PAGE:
11. The events in question arise out of a lease agreement relating to a commercial aircraft, entered into between the Appellant Isleno Leasing Company Limited (Isleno) and Air Vanuatu (Operations) Limited (Air Vanuatu). The lease agreement was allegedly repudiated by Air Vanuatu, and there were then civil proceedings filed by Isleno.

12. In October 2011 there were discussions between Isleno and Air Vanuatu about settling the claims in relation to the lease. On 17 October 2011 a document referred to as a ‘deed of release’ was signed between Isleno and Air Vanuatu. The creation and signing of that deed of release has given rise to the criminal proceedings.

13. The deed of release provides for Air Vanuatu to pay to Isleno the sum of VT51,809,325 for ‘contractual payment arrears’. It is to pay all Isleno’s legal costs. Isleno is to commence all maintenance and repairs on the aircraft in question and is to commence operating the aircraft immediately. That operating of the aircraft was to be in terms of the original contract which provided that the lease rate would be VT42,000 per block hour with a minimum payment whether the aircraft was flown or not, for 50 hours. It is a background factor that it is alleged that this deed of release was highly disadvantageous to Air Vanuatu, and profitable for Isleno.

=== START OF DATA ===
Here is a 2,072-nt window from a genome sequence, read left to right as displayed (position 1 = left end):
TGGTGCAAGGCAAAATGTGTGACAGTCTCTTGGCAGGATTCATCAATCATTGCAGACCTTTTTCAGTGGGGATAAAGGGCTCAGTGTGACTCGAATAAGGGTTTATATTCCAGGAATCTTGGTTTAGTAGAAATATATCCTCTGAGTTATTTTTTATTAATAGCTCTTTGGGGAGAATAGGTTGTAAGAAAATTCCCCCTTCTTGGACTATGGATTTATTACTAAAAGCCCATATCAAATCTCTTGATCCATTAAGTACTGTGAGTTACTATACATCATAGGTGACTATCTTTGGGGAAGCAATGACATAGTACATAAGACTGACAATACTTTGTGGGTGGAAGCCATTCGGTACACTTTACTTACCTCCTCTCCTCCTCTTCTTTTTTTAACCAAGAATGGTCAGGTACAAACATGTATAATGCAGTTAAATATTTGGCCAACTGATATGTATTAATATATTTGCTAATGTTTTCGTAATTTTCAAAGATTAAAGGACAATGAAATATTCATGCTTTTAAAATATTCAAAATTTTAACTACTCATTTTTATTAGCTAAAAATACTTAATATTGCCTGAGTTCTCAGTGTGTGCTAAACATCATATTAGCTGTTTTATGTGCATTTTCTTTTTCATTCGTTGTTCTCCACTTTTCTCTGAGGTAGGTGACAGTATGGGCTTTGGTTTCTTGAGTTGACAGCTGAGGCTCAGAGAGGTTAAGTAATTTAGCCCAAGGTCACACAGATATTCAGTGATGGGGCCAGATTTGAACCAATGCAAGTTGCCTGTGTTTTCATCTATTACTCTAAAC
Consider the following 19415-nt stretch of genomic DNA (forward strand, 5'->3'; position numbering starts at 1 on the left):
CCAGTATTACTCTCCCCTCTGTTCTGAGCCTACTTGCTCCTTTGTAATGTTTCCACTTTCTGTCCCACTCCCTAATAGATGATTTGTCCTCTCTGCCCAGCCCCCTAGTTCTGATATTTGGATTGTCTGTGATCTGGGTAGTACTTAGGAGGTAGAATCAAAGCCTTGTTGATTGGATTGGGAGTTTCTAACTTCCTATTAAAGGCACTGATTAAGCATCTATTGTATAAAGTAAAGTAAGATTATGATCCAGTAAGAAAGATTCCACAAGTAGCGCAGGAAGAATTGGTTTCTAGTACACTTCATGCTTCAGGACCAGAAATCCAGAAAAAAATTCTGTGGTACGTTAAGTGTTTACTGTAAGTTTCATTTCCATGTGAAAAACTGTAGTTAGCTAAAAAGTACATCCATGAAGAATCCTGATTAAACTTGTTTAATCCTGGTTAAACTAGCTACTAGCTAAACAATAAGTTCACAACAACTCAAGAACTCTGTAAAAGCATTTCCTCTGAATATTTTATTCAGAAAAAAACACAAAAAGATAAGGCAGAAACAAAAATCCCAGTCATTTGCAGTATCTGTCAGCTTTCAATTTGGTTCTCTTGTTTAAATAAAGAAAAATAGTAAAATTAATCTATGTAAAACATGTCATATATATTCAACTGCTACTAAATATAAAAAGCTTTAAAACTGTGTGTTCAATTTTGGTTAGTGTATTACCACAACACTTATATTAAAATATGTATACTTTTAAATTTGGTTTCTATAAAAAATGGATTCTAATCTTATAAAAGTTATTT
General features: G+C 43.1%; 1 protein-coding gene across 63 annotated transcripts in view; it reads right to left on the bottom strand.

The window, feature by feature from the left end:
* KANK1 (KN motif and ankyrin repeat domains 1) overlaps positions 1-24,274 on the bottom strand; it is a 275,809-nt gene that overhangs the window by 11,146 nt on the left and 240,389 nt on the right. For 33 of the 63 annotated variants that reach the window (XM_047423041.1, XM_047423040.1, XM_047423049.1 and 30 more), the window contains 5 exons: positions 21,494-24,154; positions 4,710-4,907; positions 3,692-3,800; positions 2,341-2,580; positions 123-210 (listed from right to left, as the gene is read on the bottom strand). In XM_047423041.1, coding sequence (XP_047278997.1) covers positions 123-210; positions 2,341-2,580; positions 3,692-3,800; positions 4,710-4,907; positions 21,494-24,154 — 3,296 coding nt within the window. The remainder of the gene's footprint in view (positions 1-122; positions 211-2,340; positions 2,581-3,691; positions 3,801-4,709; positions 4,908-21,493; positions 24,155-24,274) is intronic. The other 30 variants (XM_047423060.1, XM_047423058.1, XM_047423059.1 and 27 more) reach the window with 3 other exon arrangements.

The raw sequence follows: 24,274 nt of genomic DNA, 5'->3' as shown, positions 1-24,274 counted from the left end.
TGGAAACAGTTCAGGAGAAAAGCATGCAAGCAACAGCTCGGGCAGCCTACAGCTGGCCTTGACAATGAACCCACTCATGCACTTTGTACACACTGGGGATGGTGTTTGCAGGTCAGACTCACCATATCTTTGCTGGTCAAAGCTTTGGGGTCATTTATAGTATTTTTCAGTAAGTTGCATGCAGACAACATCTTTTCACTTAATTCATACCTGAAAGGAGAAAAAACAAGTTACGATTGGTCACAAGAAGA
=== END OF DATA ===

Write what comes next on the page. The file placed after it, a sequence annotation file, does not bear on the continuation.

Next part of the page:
14. The particulars of the charge are that the four Appellants and Yoan Mariasua concurred in making or executing the deed of release the terms of which were false and misleading in the following material particulars:

“That the terms of the deed were false or misleading for the following reasons:

(a) The terms were never agreed by [Air Vanuatu];

(b) Peter John Fogarty acted without prior approval of the [Air Vanuatu] Board and had no authority to bind [Air Vanuatu] to the terms of the deed of release.”

15. It is stated in the charge that both Ms Ngwele and Peter Fogarty concurred in the making of the deed and signed it, that Yoan Mariasua concurred in the making of the deal and witnessed Peter Fogarty’s signature and facilitated the circumstances leading to the signing of the deed, and that Terrence Kerr concurred with the making of the deed and produced a draft deed of release, most of the terms of which were adopted in the final deed.

THE BASIS OF THE APPEAL